Brown vs. Hurtado [Marmolejo]

Peter Brown in “The Conversion of Christianity” in the book, World of Late Antiquity, discusses Christianity and its impact on the decaying Roman Empire. On the other hand, Larry Hurtado in “The Early Christian Preference for the Codex” tries to give an explanation of how Christians came to prefer codices over rolls and the implications that had for the spread of Christianity in the Roman world.

Brown is a well- educated scholar who has extensive knowledge on the spread of Christianity in the Roman world and he has mainly acquired this by doing his own research or reading the work of other individuals. He uses his strong opinion and credibility to ultimately establish them as his form of concrete evidence. Brown definitely refers to the opinions and work of other people but does not necessarily give direct credit to them, rather he integrates them as if they were his own ideas. All throughout the chapter, Brown takes a diachronic approach and uses visual images to capture the sense that he is chronologically arranging the facts he is presenting. Larry Hurtado, however, first uses chronological quantitative evidence, like data and statistics from the Leuven Database of Ancient Books (LDBA) and the Papyri from the Rise of Christianity in Egypt (PRCE) databases, to prove that Christians preferred the codices rather than the rolls. The usage of graphs and pie charts from the specific time period of the second and third century Roman world enhance and reinforce his synchronic arguments. However, Hurtado also throws various theories and ideas from others’ expertise to try to explain the phenomenon of the rise of  codices over rolls, but then discredits their claims and at the end he does not give final answers to the questions he poses.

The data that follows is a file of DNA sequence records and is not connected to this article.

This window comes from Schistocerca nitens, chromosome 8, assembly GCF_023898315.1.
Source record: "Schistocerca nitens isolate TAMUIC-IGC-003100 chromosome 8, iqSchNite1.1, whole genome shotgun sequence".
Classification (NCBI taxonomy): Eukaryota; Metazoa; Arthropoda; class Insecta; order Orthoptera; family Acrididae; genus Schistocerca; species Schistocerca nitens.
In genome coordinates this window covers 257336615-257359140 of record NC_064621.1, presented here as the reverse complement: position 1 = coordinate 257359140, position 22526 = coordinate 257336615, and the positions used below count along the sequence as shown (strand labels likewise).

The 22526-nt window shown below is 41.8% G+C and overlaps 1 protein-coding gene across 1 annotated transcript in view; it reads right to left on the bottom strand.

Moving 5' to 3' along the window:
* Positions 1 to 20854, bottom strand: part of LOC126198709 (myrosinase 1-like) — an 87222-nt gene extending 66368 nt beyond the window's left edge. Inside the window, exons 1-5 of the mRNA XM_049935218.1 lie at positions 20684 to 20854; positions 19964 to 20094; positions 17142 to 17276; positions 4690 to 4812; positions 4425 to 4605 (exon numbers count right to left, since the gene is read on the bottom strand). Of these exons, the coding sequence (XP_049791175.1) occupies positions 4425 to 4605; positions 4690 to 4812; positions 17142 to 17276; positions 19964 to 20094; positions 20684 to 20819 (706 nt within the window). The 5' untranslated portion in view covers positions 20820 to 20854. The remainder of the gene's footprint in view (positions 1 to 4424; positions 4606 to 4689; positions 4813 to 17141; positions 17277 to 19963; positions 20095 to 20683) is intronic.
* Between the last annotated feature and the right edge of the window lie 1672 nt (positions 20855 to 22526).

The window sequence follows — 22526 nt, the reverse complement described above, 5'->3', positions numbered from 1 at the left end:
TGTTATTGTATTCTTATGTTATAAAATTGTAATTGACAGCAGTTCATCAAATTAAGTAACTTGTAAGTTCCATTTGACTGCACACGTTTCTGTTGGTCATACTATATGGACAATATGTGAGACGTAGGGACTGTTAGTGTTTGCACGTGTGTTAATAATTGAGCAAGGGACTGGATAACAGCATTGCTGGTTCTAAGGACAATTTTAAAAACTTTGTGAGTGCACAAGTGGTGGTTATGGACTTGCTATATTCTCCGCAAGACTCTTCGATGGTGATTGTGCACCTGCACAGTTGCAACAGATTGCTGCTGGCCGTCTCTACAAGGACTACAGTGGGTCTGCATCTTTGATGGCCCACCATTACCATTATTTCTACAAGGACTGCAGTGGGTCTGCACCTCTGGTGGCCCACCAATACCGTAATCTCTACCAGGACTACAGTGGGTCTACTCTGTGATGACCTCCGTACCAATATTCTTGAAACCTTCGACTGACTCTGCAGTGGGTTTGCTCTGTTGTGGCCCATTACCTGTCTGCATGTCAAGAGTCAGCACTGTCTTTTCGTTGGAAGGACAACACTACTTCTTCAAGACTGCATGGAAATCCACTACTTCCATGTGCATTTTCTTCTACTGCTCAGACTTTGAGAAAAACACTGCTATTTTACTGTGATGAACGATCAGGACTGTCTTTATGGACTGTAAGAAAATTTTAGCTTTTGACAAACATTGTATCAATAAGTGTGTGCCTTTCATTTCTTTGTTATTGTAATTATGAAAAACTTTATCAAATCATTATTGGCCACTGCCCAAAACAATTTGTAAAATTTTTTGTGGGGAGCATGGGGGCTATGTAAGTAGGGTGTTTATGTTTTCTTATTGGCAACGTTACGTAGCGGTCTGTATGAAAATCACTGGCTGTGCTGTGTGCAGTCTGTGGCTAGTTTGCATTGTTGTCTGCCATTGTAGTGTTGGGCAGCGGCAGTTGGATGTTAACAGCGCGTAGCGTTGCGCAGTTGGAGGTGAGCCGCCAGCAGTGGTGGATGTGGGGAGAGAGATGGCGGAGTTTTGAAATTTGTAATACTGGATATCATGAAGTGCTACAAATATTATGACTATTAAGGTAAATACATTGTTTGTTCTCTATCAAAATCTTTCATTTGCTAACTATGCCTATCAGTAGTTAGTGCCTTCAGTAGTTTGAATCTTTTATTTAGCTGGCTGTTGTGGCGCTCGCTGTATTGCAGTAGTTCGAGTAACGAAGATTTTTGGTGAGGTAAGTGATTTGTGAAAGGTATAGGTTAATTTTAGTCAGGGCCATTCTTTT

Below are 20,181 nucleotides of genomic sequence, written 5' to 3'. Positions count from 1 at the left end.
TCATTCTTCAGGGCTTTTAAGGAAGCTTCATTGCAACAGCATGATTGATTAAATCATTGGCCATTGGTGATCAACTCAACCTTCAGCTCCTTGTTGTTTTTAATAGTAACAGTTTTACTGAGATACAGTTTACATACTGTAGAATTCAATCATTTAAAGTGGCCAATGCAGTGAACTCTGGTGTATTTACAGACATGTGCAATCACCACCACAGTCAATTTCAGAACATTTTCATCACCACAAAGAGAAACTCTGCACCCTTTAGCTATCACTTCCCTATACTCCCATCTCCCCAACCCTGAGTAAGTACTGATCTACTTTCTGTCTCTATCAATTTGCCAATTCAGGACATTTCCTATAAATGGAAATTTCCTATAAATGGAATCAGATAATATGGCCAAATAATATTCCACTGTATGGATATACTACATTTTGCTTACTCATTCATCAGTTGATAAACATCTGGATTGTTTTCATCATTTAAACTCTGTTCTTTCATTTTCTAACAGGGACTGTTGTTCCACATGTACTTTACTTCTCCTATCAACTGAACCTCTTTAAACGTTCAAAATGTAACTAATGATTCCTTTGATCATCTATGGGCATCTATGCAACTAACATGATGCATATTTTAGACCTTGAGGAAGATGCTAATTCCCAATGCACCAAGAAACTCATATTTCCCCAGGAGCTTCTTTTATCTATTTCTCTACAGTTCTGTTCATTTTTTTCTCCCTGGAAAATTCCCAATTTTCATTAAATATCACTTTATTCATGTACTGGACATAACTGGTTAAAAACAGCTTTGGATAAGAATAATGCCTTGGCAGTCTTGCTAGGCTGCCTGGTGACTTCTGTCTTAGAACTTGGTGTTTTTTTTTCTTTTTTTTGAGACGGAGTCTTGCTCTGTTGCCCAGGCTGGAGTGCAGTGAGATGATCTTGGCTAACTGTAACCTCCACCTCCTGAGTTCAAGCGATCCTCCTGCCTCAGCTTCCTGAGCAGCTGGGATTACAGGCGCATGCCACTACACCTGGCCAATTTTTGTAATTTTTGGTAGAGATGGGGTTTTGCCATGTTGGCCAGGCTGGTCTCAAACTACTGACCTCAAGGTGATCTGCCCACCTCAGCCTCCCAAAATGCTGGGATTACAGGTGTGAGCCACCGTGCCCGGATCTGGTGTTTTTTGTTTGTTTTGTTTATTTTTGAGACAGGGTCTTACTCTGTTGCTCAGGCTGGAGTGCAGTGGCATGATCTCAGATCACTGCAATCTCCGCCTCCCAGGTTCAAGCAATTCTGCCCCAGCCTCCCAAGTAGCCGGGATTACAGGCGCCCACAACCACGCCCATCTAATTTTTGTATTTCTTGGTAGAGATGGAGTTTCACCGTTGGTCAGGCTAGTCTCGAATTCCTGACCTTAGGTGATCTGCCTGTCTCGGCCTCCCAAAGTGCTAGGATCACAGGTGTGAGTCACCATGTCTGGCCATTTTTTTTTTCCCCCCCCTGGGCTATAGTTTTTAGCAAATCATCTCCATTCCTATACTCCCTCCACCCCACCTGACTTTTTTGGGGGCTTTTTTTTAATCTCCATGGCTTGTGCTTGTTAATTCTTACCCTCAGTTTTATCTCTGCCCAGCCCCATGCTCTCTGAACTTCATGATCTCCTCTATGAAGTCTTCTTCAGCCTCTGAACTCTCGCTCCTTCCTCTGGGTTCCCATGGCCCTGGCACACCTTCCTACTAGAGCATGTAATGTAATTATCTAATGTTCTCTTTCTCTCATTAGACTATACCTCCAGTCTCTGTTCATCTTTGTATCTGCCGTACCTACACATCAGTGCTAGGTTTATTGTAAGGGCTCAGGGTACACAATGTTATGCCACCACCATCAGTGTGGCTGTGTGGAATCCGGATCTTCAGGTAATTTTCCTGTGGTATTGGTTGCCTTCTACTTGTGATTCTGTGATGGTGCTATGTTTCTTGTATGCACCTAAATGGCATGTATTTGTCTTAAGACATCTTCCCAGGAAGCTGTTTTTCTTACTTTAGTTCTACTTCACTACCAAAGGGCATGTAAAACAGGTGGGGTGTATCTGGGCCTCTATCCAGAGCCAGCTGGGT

Peter Brown’s audience is definitely an audience which has some extensive background knowledge about Christianity and its impact on the Roman Empire. This is noticeable when he uses complex vocabulary and does not include any references, like footnotes. On the contrary, Hurtado’s audience is not as aware of the topic and for that same reason he includes footnotes and outside sources. Their purpose is to ultimately explain and inform rather than persuade and sway the opinions of their audiences.

Comments are closed.